'Our sport might never recover' - Boxing legend makes a plea to halt Mayweather v McGregor 'farce'
Boxing legend Oscar De La Hoya has called on the boxing community to unite in a bid to stop Floyd Mayweather’s proposed fight with Conor McGregor, after describing the potential showdown as 'a circus'.
The six-weight world champion turned promoter has described the prospect of a bout between unbeaten boxing king Mayweather and Ireland's UFC champion McGregor as 'a joke of a fight', as he suggested his sport has a duty to ensure the pair never face each other in a boxing ring.
In a Facebook letter that he hopes will resonate with an sceptical American boxing community already sceptical about the prospect of a fight that would be more of a showbiz event than a serious sporting contest, De La Hoya suggested his sport would be harmed by the spectacle.
“I write in the hopes that together we can protect the sport of boxing,” he began in a long and passionate message.
“With each passing day, it looks more and more likely that the circus known as Floyd Mayweather Vs. Conor McGregor will be coming to town in the near future.
“As undercard fights start to take form, athletic commissions give their blessings in exchange for millions of dollars and the fighters start counting even more cash, one group will eventually be left to make sure this farce doesn’t occur.”
De La Hoya’s sentiments have been echoed by several high profile members of the American boxing media, yet their scorn has not stopped Mayweather and McGregor closing in on a deal to fight in Las Vegas later this year.
Now the intervention of one of the sport's biggest names may focus some minds, as he argued a Mayweather v McGregor fight would leave a lasting stain on the sport’s image.
“Just wait until the best boxer of a generation dismantles someone who has never boxed competitively at any level - amateur or professional,” he argued. “Our sport might never recover.
“I fully understand the initial attraction from any fan of combat sports. McGregor is almost certainly the best pound-for-pound MMA fighter. Floyd is Floyd - the most dominant boxer of his time.
“But success in one sport does not guarantee success in another. Far from it. And let’s be clear, these are two different sports - from the size of the gloves fighters wear, to the size and shape of the ring, to the fact the one sport allows combatants to use their legs to strike.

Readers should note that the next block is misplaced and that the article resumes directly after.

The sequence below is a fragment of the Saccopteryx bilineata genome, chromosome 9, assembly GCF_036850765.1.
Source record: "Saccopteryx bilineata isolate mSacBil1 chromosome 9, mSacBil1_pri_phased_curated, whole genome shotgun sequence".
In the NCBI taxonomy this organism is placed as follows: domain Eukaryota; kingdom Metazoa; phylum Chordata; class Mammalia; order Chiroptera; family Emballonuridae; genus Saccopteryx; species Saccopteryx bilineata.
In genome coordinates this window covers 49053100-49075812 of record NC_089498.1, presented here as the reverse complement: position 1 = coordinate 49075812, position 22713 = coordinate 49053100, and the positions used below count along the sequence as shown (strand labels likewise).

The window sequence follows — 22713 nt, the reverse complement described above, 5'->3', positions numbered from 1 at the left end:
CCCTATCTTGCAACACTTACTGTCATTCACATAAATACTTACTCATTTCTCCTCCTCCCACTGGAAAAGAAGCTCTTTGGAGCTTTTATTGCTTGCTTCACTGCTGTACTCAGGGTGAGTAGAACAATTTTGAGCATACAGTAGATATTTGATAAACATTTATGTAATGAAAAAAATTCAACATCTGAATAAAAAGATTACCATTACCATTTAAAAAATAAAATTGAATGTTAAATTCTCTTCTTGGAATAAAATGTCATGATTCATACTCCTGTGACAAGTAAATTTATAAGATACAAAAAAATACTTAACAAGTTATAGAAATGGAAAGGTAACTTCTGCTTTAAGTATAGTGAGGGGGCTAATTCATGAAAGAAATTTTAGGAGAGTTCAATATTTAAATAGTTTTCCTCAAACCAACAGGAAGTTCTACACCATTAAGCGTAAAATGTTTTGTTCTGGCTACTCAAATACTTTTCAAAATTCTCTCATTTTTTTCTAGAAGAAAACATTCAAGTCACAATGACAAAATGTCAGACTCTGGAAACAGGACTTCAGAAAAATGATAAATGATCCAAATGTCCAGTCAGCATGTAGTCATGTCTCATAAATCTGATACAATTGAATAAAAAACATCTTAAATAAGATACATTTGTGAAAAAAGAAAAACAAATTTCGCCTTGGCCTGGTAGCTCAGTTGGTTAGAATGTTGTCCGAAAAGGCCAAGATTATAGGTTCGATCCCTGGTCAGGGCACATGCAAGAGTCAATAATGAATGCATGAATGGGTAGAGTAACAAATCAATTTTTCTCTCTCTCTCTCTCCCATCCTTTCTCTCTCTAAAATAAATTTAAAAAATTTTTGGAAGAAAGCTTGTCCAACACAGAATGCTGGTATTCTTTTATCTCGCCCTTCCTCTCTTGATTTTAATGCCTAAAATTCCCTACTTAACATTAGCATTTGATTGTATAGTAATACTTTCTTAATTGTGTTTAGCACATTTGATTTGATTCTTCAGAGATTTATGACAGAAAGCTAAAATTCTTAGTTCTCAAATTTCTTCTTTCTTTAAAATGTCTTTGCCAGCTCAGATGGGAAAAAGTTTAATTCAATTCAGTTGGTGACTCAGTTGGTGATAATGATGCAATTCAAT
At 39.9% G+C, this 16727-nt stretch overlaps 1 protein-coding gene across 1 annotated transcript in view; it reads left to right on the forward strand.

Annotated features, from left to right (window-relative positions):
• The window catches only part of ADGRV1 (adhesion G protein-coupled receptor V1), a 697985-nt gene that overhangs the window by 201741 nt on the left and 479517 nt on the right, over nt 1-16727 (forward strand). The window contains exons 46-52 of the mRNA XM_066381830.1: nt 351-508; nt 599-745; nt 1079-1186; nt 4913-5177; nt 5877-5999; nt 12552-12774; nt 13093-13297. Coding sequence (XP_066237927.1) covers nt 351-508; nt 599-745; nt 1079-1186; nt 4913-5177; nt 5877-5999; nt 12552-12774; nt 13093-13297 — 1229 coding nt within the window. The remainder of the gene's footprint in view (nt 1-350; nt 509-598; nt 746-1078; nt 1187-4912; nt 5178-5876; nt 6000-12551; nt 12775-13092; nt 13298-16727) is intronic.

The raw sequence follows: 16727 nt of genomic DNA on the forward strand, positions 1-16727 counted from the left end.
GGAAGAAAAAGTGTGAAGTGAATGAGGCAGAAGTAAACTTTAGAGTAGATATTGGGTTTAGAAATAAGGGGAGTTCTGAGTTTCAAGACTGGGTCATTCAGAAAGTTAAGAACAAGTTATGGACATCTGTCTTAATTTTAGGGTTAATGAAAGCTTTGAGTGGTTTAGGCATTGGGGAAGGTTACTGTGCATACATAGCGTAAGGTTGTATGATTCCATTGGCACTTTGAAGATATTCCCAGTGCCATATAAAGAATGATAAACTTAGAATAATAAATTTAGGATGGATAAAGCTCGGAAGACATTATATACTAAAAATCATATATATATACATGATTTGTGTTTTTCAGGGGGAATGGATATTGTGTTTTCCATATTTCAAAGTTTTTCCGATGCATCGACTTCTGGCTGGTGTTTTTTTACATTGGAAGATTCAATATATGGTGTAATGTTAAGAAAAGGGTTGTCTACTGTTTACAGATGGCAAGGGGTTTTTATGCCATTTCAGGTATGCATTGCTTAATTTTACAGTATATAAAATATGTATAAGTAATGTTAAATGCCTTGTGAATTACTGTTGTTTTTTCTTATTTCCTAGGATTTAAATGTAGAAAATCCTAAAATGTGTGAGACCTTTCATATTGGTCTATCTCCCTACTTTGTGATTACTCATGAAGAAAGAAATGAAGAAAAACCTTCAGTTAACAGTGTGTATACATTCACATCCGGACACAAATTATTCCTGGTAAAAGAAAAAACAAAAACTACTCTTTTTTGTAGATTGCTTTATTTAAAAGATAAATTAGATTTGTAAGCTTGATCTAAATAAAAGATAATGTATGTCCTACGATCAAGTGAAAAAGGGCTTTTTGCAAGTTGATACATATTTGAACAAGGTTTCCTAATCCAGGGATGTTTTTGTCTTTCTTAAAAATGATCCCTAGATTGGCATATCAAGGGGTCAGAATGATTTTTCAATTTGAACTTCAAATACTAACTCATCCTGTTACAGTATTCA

“Furthermore, it’s not like McGregor would be fighting a good fighter, let alone a mediocre one. He would be fighting the best.
“To use a bit of an extreme analogy, I happen to be a pretty good golfer. Could I potentially hold my own on one of the second-tier tours? Maybe. But would I be able to compete with Rory McIlroy, Jordan Speith or Sergio Garcia? Of course not. Nor would I think to try.
“Floyd’s and Conor’s motivation is clear. It’s money. In fact, they don’t even pretend it’s not. But it’s also a lack of consequences for when the fight ends up being the disaster that is predicted.
“After this fight, neither of them will need us anymore. Floyd will go back to retirement - presumably for good this time with another nine-figure paycheck - and Conor will go back to the UFC.
“It’s a win-win for them. It’s a lose-lose for us. We’ll be $100 lighter and we will have squandered another opportunity to bring boxing back to its rightful place as the sport of kings.
“At this point, only we can shut the circus down by making it clear that we won’t pay to see a joke of a fight and telling our casual-fan friends that they shouldn’t either.”
De La Hoya’s comments are likely to spark a debate over whether genuine boxing fans would be prepared to pay big money to watch Mayweather v McGregor, with their financial input vital to the success of the event promoters hope will generate record breaking revenue for both fighters.
UFC chief Dana White is trying to finalise a deal with Mayweather that will turn this fantasy fight into a reality and only then will we discover if enough boxing fans wants to watch what is almost certain to be a sporting mis-match.